John Parker, Clinical Assistant Professor, Kellogg School of Management, with Bob Domenz, CEO, Avenue
Big Data is held up as the new Holy Grail, with marketers rushing to worship at the altar of the latest data-gathering techniques. But for many B2B marketers, the glare of all those shiny new objects may be preventing them from seeing their best opportunity for insight: digging deep into the data already at hand.
Our Executive Director, Bob Domenz, CEO of Avenue, had the chance to explore this recently with John Parker, Clinical Assistant Professor of Executive Education at the Kellogg School of Management, and formerly the Chief Marketing Officer at Zurich Financial in the US. It all started with a discussion of the differences in B2B and B2C marketing, and ended up in a real-life example from John’s own experience.
Bob Domenz: In B2C, brands have fairly direct contact with customers–but in B2B you’re often working through intermediaries. In your experience, how can B2B brands close that gap and really get close enough to customers to spot real needs and opportunities?
John Parker: At Zurich we worked through an independent distribution channel, the large commercial brokerages. And having an intermediary means you have a harder time actively testing and getting directly to your end customer.
In B2C, you can look closely at the customers who are about to buy. For instance, in a recent conference at Kellogg there was an interesting session on the relationship between neuroscience and marketing, and how you can measure individual customer reaction to specific stimulus–it’s all there for you to see, how they’re about to make a decision.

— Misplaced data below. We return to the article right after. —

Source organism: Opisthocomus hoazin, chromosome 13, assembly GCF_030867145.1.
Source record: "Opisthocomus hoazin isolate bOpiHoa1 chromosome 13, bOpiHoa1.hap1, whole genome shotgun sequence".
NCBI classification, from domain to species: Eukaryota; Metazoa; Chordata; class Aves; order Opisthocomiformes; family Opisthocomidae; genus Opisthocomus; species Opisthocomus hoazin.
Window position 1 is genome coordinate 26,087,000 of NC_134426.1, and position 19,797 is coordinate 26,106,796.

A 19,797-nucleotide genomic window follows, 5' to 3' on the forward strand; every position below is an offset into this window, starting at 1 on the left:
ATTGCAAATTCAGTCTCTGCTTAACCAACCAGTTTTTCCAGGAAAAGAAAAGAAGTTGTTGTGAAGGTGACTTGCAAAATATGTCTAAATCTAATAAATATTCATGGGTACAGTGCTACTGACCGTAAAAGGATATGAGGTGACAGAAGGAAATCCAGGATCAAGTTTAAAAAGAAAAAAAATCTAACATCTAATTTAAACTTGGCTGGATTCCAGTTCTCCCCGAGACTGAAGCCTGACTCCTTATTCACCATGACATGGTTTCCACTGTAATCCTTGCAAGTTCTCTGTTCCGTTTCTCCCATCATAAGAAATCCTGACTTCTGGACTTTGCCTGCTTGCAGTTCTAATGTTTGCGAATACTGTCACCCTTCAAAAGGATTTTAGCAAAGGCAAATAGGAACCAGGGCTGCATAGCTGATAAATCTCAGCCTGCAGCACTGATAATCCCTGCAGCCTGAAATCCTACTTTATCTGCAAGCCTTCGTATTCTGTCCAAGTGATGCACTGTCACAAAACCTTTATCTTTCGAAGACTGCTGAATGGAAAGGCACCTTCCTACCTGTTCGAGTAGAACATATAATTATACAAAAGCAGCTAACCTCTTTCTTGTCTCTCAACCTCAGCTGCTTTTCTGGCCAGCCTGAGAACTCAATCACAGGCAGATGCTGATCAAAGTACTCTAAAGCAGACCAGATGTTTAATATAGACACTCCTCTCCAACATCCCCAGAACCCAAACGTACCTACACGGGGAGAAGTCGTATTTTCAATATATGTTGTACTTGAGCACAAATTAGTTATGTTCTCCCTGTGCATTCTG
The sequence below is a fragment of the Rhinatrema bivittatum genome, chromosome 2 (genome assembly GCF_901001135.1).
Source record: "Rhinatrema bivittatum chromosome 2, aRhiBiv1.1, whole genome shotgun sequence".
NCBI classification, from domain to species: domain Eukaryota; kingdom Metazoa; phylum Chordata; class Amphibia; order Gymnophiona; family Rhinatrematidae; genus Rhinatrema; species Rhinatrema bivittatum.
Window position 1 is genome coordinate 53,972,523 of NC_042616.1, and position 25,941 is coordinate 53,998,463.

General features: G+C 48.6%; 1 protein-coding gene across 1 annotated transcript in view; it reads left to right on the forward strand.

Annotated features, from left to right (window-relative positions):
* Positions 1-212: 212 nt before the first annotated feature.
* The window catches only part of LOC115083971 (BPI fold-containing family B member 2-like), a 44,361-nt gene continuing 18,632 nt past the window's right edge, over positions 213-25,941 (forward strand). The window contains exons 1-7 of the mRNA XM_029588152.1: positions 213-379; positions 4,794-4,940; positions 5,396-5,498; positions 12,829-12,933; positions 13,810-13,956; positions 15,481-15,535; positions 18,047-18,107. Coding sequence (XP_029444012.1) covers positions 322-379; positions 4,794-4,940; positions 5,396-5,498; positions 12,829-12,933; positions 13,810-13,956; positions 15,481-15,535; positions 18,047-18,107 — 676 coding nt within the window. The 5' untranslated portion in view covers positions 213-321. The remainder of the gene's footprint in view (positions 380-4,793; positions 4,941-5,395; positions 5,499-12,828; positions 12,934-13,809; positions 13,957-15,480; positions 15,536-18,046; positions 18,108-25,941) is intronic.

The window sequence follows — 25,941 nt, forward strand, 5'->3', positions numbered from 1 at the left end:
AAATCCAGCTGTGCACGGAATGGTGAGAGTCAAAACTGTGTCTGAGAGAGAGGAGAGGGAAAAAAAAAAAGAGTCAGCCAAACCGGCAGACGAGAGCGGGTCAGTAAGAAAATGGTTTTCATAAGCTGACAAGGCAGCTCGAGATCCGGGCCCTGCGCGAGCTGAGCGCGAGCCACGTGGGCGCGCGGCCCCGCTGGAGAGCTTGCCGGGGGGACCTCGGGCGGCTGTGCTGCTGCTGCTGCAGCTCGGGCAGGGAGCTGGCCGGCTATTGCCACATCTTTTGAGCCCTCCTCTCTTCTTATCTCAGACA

“There’s a need to measure the result, as opposed to the intermediate metrics.”
In B2B, of course, it’s not an individual’s decision in such a clear way. It’s often a longer process, and there are often many people involved in decision-making. It’s a lot more complex to understand who and how you need to influence, in order to reap the benefit of the brand that you’ve created. It’s much less clear exactly how well what you’re doing is working—which speaks to the need to measure the result, as opposed to the intermediate metrics. But your set of activities is so much more complex, that it’s very hard to understand exactly what’s working.
This challenge presents itself in three ways. One is the number of people involved in a purchase decision–for instance, you may have buying committees, making it much harder to understand specifically who you need to influence.
The second level of B2B complexity is when you’ve got an intermediate distribution channel that’s independent from your direct control. For instance, in commercial insurance you’ve got brokers like AON, Marsh, and Willis. Then you’ve got the carriers like AIG, Zurich, Travelers and ACE/Chubb. The brokers are talking to the customers, and the carriers are talking to the brokers, but with much less direct contact with customers–and that can be a confounding intermediate step.